On this day in 2011….Riding through the Laotian mountains to Vang Vieng


9780099437338Up nice and early in time for our ride to Vang Vieng, the home of tubing and reckless river-based partying. Could easily have stayed and explored this mysterious little town but hedonism awaited. We had breakfast with a couple of Swiss girls, served by a waiter who looked vaguely familiar.

“That’s the guy who we spoke to yesterday” one us pointed out, in reference to the Waiter.

“They all look the fookin’ same to me” the other replied, again in our best Northern accent.

Picked up by the minibus driver at the Hotel, we were on our way to the infamous party river by mid morning. I finished The Damage Done while Ben began Dead Babies. He then got chatting to two cute Chilean girls who he sat next to at the back. They wanted to know what he was reading, so he told them in his best Spanish.

“Dead Babies? Right, what’s it about you sick fuck, get away from me!” I guessed were their thoughts.

They were good value, nice pair of sisters, and at one stage I was quite confident we may be able to crack on with them at some stage. With this thought my spirits were lifted as we drove through the lush mountains of Laos. Although it might just be the high altitude and lack of air to my head making me feel this giddy. Nobody’s ever miserable when they’re that high up. It’s not the view, it’s the oxygen deficit. I was really falling for this country and was getting the first signs that I was soon to be able to join the annoying boys and girls (girls especially) who you always find discussing travel experiences with vague phrases such as “Oh, I Love Laos” with particular emphasis on the o’s and h’s.

We arrived in Vang Vieng just after nightfall and the party was in full swing. Well, by party I mean a load of Aussies with their shirts off covered in body paint urging anybody in earshot to “get fucked up, cunt(s)” while traipsing from one backpackers hang-out to another. And that was just the girls. Along with the Chilean Girls (and their Mother) we went and found a hostel. We found one with a downstairs that housed one of the famous Family Guy bars, in which they played back to back episodes to the stoner faced masses.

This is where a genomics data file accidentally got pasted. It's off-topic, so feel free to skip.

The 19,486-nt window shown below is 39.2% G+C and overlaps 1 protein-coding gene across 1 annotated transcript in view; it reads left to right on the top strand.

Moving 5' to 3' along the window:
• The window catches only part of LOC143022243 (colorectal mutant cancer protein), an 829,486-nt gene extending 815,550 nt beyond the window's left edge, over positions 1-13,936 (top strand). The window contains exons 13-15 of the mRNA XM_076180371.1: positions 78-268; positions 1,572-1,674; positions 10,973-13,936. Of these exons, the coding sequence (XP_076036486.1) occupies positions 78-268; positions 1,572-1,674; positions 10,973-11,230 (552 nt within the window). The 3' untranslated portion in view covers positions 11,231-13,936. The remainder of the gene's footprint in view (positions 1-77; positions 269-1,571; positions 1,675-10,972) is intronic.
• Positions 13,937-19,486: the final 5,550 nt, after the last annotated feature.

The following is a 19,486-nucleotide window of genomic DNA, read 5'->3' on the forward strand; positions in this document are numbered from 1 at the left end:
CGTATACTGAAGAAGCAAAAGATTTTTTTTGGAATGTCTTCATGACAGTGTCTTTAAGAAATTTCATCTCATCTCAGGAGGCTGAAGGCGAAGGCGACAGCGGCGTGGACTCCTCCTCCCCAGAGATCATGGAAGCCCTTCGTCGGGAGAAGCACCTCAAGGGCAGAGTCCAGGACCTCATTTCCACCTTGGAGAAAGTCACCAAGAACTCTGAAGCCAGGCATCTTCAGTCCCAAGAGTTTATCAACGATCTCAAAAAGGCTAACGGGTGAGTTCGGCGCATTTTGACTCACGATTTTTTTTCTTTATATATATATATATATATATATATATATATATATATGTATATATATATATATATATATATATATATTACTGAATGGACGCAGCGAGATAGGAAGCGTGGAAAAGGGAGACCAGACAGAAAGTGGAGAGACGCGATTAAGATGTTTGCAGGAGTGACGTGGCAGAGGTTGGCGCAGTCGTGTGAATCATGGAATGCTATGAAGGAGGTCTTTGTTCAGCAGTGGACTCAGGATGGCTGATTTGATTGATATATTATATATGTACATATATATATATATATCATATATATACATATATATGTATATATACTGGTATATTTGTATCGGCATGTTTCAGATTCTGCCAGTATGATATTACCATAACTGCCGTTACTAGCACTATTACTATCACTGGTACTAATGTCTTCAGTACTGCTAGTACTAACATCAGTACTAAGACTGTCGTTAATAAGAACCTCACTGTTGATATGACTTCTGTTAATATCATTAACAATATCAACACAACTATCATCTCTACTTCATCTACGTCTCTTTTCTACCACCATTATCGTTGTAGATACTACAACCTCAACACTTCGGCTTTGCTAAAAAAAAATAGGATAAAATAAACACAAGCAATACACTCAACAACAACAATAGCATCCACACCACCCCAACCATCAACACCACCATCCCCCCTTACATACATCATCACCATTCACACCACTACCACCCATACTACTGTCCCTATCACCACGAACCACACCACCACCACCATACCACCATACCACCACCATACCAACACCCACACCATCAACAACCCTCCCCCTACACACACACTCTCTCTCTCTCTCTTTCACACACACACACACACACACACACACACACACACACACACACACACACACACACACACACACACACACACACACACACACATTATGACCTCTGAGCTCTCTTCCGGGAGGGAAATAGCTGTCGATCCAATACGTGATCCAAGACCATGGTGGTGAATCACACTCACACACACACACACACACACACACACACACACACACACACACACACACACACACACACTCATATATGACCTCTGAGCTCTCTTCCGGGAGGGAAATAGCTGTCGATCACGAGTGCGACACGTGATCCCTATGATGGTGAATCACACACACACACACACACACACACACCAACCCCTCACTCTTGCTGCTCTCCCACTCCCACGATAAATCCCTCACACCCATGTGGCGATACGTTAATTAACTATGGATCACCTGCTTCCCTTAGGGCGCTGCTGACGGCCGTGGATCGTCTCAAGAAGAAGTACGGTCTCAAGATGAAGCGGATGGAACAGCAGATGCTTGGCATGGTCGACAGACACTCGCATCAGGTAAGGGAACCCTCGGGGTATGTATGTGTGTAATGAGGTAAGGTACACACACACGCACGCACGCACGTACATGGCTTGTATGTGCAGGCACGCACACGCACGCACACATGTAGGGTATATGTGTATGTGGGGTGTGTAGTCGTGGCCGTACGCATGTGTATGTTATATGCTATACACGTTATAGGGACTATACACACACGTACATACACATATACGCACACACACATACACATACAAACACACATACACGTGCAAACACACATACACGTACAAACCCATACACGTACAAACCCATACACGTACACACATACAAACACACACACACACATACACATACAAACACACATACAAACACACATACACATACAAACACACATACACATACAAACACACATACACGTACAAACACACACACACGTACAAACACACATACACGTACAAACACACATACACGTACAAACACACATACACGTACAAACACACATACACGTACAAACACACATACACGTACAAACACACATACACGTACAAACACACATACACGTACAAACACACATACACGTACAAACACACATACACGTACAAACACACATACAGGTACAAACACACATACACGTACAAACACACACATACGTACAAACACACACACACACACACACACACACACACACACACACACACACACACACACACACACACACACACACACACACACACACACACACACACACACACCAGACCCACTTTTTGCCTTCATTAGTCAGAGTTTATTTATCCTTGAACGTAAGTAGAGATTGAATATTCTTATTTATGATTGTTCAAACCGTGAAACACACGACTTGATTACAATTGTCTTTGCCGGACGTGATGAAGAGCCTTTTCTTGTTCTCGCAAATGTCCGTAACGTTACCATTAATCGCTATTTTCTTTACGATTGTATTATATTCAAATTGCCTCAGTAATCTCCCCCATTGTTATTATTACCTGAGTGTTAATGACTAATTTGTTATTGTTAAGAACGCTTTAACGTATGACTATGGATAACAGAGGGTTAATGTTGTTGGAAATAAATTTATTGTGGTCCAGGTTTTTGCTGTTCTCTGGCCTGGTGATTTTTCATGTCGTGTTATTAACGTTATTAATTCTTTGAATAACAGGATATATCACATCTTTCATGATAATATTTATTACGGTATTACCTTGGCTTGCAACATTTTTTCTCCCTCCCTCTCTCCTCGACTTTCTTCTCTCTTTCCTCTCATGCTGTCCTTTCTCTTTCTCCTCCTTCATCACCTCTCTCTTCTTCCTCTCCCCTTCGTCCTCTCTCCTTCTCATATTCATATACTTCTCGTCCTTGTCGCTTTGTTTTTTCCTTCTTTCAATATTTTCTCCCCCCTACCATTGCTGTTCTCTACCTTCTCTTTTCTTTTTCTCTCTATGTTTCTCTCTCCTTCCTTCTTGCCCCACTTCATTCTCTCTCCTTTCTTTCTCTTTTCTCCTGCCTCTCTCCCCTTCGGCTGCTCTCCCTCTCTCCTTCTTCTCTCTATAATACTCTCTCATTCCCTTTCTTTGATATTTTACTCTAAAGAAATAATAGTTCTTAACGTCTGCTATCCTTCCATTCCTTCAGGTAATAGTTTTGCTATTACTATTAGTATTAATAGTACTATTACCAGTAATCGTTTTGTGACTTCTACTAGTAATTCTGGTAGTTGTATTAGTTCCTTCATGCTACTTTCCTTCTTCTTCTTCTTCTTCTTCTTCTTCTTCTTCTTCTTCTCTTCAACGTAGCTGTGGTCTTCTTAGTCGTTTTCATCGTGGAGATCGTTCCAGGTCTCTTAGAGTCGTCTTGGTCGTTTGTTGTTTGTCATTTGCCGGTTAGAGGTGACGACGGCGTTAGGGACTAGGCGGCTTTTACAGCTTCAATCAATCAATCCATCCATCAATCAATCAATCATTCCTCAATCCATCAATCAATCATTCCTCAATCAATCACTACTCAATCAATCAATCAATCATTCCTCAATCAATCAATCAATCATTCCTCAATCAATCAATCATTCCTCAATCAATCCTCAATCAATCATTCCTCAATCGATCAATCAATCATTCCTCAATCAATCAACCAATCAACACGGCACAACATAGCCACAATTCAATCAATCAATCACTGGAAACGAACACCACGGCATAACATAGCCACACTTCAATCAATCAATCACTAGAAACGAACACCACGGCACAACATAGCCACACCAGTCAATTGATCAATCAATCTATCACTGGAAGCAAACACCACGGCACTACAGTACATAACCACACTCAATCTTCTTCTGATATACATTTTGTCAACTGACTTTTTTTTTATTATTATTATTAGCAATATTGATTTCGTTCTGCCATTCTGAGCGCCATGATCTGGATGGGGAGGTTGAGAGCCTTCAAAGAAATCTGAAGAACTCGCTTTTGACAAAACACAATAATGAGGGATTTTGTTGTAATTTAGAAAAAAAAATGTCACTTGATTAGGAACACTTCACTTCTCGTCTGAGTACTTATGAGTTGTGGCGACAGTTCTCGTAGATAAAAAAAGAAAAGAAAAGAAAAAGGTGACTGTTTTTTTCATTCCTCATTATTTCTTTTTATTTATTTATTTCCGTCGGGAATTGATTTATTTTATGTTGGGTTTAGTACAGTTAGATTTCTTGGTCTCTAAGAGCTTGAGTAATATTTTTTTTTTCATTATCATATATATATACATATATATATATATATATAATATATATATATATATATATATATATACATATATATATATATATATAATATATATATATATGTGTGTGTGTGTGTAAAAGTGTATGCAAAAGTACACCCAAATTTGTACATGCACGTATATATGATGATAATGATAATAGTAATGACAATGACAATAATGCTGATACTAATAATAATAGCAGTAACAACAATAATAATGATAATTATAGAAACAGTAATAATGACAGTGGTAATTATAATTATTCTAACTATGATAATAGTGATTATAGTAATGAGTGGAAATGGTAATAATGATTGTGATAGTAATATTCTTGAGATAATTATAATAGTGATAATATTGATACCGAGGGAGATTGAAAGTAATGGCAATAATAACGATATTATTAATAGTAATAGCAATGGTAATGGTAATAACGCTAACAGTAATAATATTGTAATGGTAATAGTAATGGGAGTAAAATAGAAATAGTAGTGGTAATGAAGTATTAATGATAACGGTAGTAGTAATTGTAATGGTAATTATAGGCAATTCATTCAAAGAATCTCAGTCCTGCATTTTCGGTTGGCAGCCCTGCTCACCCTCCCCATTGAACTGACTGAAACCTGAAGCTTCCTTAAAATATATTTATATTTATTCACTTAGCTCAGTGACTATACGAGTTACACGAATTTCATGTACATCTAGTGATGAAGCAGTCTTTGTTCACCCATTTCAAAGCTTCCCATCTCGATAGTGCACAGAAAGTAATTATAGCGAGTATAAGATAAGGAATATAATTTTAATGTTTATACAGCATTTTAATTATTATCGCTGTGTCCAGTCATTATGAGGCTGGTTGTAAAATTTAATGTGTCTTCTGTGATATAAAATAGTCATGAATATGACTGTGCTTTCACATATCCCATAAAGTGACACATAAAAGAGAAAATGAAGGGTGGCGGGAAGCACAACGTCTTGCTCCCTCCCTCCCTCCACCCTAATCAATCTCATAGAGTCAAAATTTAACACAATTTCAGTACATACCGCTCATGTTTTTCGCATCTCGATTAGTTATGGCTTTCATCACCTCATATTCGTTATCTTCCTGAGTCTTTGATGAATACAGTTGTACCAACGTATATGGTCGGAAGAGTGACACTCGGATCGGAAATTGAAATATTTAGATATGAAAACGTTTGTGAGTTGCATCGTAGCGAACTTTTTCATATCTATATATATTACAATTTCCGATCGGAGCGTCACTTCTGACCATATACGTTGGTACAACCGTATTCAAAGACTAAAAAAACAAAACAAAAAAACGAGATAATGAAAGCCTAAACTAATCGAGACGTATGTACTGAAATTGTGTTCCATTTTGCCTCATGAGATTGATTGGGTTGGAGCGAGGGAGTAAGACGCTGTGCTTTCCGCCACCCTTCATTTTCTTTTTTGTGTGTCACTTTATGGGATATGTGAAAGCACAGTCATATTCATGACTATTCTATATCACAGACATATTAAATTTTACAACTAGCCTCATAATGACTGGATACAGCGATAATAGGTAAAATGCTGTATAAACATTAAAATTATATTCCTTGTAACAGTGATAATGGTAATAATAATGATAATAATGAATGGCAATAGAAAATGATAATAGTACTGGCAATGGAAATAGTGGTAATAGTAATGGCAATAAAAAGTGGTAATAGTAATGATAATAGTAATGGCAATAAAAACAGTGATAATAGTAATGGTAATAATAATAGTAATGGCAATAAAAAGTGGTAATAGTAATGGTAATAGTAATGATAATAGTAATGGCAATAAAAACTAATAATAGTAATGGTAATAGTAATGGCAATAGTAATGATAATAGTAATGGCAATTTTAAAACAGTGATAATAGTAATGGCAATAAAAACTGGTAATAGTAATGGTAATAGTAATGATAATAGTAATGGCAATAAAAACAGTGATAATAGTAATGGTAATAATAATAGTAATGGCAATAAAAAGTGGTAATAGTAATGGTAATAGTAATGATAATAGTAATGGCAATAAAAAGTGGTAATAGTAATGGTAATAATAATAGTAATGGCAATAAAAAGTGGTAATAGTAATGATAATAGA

Me and Ben went out to explore the town and after finding the only bar which was not a breeding ground for mindless Australians, we opted for one that was showing Manchester Utd Vs Liverpool and watched it with a Kiwi called Paul. Kiwi Paul. He was staying in some riverside huts across on the other side. He was paying half the price we were at our place and had a whole bungalow to himself! After the game he would take us to have a look.

During the game I noticed the group in front thrashing their hands needlessly at the screen. I didn’t think the ref was having that bad a game.

“What’s their problem?” I asked Kiwi Paul.

Turns out the four travellers were using sign language to communicate. Paul would often take his eyes off the game to communicate with them. He had been working at a deaf school in Singapore for the last year and knew the language well. Impressive stuff. But what was even more impressive was the fact that these deaf guys had all come travelling by themselves and through blogs and forums had all arranged to meet at various stages of the Banana Pancake Trail. Me and Ben had only managed to get here from Bangkok by talking English very loudly and slowly in the ears of a confused and often scared South-East Asian. I had to take my hat off to them. It was far more impressive than Steven Gerrard’s long ball or Wayne Rooney’s shot from just inside the box. You’ll hardly see pages and pages dedicated to these guys and their achievements in the daily newspapers. Not to sound patronizing but I really believe this is what people should be looking up to, not some bloke on silly wages kicking a ball about for 90 minutes a week. Although after a while it did get on my nerves and they were now having a full-blown conversation in front of the screen and I almost missed Ryan Giggs take on two players.

After the match, we headed across the river via a bridge consisting of just a few planks of wood to the conveniently named Otherside Bungalows. It was perfect.



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